Instruction B: Students can only surf two of the first three hits in Google. 
Instruction C: Students cannot enter any of the three first hits in Google.
(5 ‘-10’)

The teams look for the information and write their answers. (10’ to 20’- Variable according to the complexity of the question)

The teams join other teams with the same instructions (A, B or C) and compare their texts. (5')

  • Did they generate similar texts?
  • Did they use the same sources?
  • Did they choose the same information within the same source?
  • Did they surf the net following hyperlinks inside the site?

We must underline that using Google from different accounts can emerge different results. Compare the differences and reflect about the algorithms of Google that provide different information according to the profile.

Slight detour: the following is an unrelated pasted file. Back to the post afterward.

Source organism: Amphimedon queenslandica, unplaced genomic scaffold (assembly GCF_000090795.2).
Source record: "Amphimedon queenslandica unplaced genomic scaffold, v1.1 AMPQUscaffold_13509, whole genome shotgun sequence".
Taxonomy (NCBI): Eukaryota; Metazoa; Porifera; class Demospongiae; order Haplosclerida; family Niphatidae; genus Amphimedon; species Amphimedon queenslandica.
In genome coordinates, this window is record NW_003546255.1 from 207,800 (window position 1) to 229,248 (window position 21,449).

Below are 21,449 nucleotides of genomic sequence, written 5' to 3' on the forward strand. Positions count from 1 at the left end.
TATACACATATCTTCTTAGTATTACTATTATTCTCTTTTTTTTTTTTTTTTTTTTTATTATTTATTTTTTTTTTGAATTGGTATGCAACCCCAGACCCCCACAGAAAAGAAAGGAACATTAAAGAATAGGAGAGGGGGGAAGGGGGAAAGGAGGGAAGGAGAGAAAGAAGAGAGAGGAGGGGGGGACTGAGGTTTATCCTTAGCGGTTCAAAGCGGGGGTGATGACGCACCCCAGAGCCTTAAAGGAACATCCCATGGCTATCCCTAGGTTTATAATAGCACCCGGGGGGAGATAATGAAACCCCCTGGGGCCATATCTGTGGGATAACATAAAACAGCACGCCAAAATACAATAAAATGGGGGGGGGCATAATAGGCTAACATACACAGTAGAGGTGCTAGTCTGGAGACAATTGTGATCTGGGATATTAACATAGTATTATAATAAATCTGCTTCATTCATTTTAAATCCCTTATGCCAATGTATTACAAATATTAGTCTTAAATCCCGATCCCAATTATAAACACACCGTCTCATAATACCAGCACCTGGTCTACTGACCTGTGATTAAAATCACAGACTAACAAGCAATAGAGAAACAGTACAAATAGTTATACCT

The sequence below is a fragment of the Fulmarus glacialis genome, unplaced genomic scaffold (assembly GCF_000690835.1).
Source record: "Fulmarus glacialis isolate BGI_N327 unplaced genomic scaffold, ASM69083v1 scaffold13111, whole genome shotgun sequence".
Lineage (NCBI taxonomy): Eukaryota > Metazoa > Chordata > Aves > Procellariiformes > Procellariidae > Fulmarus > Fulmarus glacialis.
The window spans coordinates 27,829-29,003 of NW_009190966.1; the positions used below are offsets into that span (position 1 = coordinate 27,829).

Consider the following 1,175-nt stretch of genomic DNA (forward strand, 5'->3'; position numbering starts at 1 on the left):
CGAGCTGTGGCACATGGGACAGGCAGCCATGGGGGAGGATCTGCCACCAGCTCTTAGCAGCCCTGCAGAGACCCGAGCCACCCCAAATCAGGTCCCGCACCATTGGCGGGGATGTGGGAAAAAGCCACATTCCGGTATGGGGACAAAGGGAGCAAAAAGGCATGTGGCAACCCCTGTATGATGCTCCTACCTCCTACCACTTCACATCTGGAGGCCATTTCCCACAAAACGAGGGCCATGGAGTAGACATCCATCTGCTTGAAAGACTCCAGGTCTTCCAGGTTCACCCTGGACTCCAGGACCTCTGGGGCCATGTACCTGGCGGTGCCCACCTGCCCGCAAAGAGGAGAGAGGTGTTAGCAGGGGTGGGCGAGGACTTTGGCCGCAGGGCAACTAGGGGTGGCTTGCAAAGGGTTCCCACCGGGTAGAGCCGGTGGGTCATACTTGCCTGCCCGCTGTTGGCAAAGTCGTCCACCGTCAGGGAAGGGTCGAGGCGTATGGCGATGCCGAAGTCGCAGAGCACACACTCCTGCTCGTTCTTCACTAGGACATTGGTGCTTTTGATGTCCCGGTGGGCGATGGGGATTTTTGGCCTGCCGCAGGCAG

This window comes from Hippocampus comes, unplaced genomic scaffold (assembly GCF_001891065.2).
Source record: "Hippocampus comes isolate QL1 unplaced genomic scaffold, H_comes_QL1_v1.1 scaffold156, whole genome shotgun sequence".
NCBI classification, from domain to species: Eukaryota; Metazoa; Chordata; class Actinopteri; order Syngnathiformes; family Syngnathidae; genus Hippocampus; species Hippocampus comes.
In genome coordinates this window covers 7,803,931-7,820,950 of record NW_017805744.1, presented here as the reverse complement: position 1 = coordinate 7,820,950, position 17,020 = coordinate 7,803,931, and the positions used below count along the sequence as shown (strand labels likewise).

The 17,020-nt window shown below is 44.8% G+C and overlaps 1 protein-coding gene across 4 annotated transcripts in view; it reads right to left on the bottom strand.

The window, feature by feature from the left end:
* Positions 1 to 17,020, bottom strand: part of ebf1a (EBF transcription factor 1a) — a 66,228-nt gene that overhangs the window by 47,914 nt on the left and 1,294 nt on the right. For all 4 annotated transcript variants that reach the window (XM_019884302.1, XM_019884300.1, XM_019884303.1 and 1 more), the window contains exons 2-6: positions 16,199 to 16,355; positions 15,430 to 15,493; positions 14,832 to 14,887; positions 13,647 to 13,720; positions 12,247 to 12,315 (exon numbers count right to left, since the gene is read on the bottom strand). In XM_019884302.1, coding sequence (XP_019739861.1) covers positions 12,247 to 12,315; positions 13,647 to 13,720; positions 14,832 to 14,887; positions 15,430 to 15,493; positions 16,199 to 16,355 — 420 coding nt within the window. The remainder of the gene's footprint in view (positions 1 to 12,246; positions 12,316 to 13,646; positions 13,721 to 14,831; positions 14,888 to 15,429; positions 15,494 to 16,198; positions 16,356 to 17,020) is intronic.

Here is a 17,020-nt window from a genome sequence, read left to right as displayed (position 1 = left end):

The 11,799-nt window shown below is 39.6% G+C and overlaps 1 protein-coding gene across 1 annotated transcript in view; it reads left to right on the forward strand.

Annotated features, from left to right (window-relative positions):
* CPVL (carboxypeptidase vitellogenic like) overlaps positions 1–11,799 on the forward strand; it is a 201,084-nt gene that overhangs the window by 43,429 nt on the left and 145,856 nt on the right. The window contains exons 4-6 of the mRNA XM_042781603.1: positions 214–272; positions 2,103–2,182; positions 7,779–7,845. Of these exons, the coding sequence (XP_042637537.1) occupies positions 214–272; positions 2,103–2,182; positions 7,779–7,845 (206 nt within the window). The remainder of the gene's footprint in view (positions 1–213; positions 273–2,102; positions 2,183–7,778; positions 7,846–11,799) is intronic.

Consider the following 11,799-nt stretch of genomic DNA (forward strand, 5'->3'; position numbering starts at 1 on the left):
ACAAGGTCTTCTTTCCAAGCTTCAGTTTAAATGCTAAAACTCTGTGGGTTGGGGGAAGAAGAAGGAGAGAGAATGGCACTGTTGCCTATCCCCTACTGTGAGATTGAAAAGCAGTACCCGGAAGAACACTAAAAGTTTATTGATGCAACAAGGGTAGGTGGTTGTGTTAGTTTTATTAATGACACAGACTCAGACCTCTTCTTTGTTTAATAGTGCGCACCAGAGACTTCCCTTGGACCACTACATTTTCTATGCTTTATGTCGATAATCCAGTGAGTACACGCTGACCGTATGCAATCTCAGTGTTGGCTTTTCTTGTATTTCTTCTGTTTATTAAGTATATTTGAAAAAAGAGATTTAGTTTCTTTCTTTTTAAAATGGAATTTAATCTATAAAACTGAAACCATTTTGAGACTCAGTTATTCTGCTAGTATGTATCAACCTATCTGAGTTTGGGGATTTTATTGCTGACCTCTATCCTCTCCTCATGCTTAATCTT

Three sub-groups with different instructions get together.
Answers generated by each of them are compared. (5’ to 10’)

  • Did they get the same information or are there inconsistencies in the information gathered?
  • In case of inconsistencies, how could the information be checked?

Pooling. Discussion about their reflections and aspects discussed in the two previous stages. Focus on the strategies discussed to verify the information. 


The teacher systematizes, together with students, the criteria for analysing the reliability of information found on the net and presents a model (Gavilan, Pindo) to look for information, information retrieval and information assessment. The teacher proposes to do the activity again and to adjust the initial answers.  


The session finishes with the presentation of answers and a reflection on the amendments. 


Suggestion: use this section as a revision session at the end of a thematic unit or as a preparation for an exam or evaluation. 
Before the lesson, the teacher prepares questions on the specific topic to be reviewed.